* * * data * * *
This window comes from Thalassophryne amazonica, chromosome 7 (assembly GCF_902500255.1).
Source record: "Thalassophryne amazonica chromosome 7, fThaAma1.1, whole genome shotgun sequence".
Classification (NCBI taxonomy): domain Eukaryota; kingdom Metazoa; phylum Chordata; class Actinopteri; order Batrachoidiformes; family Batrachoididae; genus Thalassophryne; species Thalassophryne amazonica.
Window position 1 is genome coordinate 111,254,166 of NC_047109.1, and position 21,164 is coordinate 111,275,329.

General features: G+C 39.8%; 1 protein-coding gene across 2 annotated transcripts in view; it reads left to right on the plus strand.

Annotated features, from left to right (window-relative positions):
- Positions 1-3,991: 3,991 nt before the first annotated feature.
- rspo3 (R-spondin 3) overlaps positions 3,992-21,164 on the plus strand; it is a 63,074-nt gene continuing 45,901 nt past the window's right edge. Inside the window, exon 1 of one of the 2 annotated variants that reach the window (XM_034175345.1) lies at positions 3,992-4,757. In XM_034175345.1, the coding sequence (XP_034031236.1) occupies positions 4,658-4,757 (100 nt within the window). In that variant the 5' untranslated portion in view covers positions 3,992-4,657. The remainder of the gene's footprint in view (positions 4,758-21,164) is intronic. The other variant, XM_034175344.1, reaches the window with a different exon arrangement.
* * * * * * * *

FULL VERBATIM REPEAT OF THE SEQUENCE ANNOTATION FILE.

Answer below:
This window comes from Thalassophryne amazonica, chromosome 7 (assembly GCF_902500255.1).
Source record: "Thalassophryne amazonica chromosome 7, fThaAma1.1, whole genome shotgun sequence".
Classification (NCBI taxonomy): domain Eukaryota; kingdom Metazoa; phylum Chordata; class Actinopteri; order Batrachoidiformes; family Batrachoididae; genus Thalassophryne; species Thalassophryne amazonica.
Window position 1 is genome coordinate 111,254,166 of NC_047109.1, and position 21,164 is coordinate 111,275,329.

General features: G+C 39.8%; 1 protein-coding gene across 2 annotated transcripts in view; it reads left to right on the plus strand.

Annotated features, from left to right (window-relative positions):
- Positions 1-3,991: 3,991 nt before the first annotated feature.
- rspo3 (R-spondin 3) overlaps positions 3,992-21,164 on the plus strand; it is a 63,074-nt gene continuing 45,901 nt past the window's right edge. Inside the window, exon 1 of one of the 2 annotated variants that reach the window (XM_034175345.1) lies at positions 3,992-4,757. In XM_034175345.1, the coding sequence (XP_034031236.1) occupies positions 4,658-4,757 (100 nt within the window). In that variant the 5' untranslated portion in view covers positions 3,992-4,657. The remainder of the gene's footprint in view (positions 4,758-21,164) is intronic. The other variant, XM_034175344.1, reaches the window with a different exon arrangement.